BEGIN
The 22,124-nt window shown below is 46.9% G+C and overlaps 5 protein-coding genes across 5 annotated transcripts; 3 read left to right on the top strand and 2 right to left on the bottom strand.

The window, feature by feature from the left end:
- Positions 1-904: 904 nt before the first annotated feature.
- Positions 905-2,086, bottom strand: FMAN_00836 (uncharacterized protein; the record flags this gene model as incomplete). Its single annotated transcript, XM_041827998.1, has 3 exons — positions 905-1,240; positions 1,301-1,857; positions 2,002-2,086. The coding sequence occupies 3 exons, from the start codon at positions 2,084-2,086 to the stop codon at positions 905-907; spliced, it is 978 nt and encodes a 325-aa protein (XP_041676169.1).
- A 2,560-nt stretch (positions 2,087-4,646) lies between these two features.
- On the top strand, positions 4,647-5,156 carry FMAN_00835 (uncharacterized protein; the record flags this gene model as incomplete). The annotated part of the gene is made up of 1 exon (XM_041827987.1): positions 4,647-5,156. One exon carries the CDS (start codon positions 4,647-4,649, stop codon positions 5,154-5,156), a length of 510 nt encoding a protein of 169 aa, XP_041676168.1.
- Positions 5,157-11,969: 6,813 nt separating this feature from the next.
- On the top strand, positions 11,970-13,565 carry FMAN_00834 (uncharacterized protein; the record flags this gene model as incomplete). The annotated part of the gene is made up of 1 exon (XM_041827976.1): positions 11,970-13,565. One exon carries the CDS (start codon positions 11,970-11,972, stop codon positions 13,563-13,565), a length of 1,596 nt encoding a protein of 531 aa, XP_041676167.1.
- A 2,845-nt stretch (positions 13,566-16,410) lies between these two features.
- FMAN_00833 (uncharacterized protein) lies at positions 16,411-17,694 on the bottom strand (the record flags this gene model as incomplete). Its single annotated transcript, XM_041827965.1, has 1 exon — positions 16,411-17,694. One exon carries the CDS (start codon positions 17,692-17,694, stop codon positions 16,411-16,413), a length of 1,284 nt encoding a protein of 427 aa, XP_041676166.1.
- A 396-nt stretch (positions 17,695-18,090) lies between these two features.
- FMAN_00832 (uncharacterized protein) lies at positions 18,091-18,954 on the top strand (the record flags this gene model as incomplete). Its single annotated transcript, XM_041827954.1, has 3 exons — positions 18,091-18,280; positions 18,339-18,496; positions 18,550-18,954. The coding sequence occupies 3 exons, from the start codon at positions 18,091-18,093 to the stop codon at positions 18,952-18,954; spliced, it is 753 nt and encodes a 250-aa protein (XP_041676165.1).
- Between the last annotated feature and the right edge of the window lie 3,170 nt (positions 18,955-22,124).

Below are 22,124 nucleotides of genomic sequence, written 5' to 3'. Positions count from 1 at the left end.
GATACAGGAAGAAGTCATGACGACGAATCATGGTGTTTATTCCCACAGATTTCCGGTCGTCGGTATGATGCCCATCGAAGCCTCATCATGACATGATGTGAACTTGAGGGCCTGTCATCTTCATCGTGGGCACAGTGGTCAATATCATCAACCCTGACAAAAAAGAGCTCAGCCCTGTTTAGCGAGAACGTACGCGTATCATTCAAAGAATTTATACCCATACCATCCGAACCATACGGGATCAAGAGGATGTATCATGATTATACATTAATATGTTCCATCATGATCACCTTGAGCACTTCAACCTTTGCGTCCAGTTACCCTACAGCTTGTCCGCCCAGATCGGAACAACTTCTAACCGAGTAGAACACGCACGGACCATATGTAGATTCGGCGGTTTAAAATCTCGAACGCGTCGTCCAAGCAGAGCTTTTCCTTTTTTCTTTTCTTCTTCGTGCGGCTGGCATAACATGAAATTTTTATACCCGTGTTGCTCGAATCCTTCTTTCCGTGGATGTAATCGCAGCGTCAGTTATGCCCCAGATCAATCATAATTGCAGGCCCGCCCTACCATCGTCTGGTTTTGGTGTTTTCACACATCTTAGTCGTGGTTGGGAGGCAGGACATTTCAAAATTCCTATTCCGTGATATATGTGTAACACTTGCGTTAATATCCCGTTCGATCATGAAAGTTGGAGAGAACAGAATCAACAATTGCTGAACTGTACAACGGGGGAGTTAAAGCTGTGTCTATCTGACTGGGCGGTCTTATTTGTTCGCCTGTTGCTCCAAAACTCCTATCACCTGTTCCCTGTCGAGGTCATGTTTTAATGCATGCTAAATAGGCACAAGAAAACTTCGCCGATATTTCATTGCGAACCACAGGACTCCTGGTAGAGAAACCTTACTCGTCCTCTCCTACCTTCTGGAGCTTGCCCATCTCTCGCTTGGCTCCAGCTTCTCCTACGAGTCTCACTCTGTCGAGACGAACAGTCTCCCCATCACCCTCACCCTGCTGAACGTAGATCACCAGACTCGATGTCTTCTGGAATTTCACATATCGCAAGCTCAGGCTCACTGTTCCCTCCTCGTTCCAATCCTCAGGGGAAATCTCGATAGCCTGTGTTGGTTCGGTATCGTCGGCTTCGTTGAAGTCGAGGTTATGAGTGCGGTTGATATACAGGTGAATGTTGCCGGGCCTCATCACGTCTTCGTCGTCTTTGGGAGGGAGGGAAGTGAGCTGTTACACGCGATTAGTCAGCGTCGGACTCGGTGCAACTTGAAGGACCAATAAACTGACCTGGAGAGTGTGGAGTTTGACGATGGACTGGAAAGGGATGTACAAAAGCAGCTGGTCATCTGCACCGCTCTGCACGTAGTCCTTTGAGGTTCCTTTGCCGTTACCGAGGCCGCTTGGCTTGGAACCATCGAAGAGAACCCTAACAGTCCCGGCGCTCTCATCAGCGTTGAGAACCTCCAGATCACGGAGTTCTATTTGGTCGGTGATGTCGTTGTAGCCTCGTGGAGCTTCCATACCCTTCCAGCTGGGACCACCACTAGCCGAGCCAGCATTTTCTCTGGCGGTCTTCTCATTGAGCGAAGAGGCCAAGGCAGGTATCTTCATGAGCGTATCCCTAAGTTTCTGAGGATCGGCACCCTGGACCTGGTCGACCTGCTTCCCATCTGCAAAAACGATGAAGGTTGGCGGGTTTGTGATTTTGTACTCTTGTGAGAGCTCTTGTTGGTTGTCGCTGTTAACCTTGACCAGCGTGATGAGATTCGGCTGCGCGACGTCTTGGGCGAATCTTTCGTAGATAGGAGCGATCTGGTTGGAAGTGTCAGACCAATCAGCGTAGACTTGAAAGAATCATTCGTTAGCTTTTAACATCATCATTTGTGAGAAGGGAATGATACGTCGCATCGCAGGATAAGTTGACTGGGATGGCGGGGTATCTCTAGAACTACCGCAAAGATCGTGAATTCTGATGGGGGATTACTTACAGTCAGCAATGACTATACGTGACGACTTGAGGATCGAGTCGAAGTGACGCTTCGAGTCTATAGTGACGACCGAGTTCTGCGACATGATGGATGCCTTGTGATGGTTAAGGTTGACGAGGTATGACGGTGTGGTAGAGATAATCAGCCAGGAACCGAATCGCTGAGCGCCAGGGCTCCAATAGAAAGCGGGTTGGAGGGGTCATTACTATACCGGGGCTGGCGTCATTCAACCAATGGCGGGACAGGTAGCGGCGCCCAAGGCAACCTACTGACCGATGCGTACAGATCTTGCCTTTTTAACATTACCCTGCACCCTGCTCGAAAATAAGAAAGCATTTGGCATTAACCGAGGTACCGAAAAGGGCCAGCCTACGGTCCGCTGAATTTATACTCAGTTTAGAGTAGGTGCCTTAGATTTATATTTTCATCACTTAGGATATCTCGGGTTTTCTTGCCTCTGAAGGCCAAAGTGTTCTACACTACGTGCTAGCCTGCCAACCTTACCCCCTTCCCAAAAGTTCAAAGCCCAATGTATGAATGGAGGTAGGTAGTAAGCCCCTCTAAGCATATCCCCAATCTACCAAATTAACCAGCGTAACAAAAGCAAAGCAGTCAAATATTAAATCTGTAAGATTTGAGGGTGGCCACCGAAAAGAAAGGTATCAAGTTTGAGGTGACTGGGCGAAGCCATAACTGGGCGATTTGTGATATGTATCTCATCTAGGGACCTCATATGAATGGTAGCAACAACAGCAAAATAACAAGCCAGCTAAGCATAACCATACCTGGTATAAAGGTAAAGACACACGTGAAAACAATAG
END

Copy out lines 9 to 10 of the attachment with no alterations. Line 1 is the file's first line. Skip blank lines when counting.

- A 2,845-nt stretch (positions 13,566-16,410) lies between these two features.
- FMAN_00833 (uncharacterized protein) lies at positions 16,411-17,694 on the bottom strand (the record flags this gene model as incomplete). Its single annotated transcript, XM_041827965.1, has 1 exon — positions 16,411-17,694. One exon carries the CDS (start codon positions 17,692-17,694, stop codon positions 16,411-16,413), a length of 1,284 nt encoding a protein of 427 aa, XP_041676166.1.